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A Vampire, Werewolf and Zombie Lied To Me Today

Illustration for article titled A Vampire, Werewolf and Zombie Lied To Me Today

What could be better than a zombie, werewolf and vampire round table at NYCC, I thought? All my friends on one panel, talking about blood and brains and stuff... but alas, only humans appeared.


Upon learning that I would be attending the Vampire, Werewolf and Zombie Round Table panel here at Comic Con, I was ecstatic with the promise of changelings and shape-shifters sitting around an actual round table, sipping blood from coffee mugs, eating flesh and tufts of hair uncontrollably erupting from their bodies. I was disappointed, therefore, to arrive to the panel and find mere humans sitting tamely behind a long rectangular table at the front of the stage - some actually filtering in late, clearly lacking the extra-human instinct to check their watches.

Illustration for article titled A Vampire, Werewolf and Zombie Lied To Me Today

The panel primarily consisted of authors such as Caitlin Kittredge, whose Nocturne City series features a werewolf detective as its protagonist, and c-oauthors of Zombiemania, an exhaustive guide to zombies in film, Andrew Hershberger and Arnold T. Blumber. A vampire detective series also was mentioned, as apparently the heightened senses of these monsters leads to a lucrative career in crime scene investigation.

But still I stood there blinking waiting for the panelists to change their form and start fighting, biting or attacking the crowd. This panel is a lie.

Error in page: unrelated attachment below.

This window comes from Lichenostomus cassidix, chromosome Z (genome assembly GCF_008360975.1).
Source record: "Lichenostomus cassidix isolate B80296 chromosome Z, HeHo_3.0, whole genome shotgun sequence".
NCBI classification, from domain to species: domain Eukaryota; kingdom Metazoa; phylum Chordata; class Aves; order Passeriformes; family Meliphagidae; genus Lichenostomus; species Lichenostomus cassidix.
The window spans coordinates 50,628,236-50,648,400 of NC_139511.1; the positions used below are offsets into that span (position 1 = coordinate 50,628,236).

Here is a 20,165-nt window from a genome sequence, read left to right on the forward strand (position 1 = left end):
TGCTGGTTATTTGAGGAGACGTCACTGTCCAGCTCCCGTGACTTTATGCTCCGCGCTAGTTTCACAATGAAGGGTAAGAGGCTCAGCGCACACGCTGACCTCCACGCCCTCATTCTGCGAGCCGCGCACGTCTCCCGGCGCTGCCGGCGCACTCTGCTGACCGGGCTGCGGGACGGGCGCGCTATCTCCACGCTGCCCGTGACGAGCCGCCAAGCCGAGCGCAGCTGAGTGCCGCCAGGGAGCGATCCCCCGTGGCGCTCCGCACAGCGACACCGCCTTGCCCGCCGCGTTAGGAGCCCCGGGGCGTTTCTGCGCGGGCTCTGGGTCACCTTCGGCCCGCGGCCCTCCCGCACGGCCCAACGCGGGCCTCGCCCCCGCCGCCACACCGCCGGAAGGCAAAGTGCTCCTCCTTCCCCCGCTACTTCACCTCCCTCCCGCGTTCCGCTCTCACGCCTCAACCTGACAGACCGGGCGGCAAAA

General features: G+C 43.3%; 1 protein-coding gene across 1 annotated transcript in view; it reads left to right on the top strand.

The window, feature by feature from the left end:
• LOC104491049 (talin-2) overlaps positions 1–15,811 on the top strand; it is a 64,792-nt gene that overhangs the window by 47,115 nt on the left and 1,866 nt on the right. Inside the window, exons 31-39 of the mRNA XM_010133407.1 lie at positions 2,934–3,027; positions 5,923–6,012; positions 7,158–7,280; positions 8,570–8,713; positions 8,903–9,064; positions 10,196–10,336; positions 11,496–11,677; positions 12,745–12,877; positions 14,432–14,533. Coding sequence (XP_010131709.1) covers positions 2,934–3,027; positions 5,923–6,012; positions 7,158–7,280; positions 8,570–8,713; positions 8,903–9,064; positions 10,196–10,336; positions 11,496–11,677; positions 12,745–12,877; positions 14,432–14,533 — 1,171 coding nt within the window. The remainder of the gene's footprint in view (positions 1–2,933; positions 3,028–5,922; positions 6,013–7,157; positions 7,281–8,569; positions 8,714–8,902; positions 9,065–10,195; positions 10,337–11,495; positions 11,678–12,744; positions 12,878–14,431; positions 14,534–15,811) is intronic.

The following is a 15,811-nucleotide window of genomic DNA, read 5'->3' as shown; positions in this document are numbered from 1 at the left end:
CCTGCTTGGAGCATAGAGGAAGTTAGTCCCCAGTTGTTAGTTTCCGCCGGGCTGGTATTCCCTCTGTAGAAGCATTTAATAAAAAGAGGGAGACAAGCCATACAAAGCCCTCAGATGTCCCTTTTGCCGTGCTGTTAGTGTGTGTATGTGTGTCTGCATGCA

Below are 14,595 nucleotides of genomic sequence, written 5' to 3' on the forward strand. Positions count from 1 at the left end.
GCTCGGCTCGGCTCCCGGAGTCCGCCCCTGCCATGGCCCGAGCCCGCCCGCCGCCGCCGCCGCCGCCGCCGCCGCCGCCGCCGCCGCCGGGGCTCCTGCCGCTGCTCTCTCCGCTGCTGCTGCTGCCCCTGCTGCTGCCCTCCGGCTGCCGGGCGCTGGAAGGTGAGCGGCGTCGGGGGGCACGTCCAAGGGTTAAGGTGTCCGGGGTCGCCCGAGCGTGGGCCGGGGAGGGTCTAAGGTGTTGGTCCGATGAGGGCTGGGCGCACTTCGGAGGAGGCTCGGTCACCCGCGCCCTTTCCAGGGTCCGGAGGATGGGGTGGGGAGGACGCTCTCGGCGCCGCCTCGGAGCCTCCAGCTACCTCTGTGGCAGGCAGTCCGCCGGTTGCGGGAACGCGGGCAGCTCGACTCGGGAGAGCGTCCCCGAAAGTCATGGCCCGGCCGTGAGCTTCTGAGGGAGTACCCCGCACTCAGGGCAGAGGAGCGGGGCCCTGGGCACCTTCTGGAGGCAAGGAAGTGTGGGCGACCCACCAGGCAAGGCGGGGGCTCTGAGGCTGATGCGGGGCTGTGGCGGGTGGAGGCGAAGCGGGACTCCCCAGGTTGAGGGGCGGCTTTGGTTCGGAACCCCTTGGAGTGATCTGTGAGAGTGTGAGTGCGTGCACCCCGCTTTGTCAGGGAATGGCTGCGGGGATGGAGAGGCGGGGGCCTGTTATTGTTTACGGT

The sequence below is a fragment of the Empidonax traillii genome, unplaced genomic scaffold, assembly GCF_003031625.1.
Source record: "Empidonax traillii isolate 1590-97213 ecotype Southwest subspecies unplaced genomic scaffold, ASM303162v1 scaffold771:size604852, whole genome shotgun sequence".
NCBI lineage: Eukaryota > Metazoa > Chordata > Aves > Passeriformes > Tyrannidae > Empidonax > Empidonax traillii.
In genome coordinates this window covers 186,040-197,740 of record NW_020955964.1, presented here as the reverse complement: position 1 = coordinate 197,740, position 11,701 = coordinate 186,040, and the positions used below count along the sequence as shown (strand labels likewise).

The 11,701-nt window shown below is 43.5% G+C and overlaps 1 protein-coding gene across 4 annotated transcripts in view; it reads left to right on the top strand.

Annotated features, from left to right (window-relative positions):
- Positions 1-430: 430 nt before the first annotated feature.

To be fair, the ancient battle between werewolves and vampires was a touched upon, as well as the gang mentality of zombies and humans' fascination with the creatures that once were human themselves. The panel did have an interesting discussion about the increased demand for horror and dark fantasy during times of political unrest and hardship, obviously illustrated by the Twilight craze and demand for books of that ilk. But, although the panel were arguably experts on their monsters of choice and answered audience members' questions happily, I remained disappointed that I would not in fact be speaking directly to lycanthropes and the undead and couldn't really focus on the marketing distinctions between dark fantasy and horror discussed by the panel.

And of course, to top it all off, disparaging remarks about Twilight were made by all.


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Corpore Metal

It's hard to contain my disappointment at science fiction conventions when the panels devoted to discussion of robots in fiction keep featuring only humans.

Well maybe one day.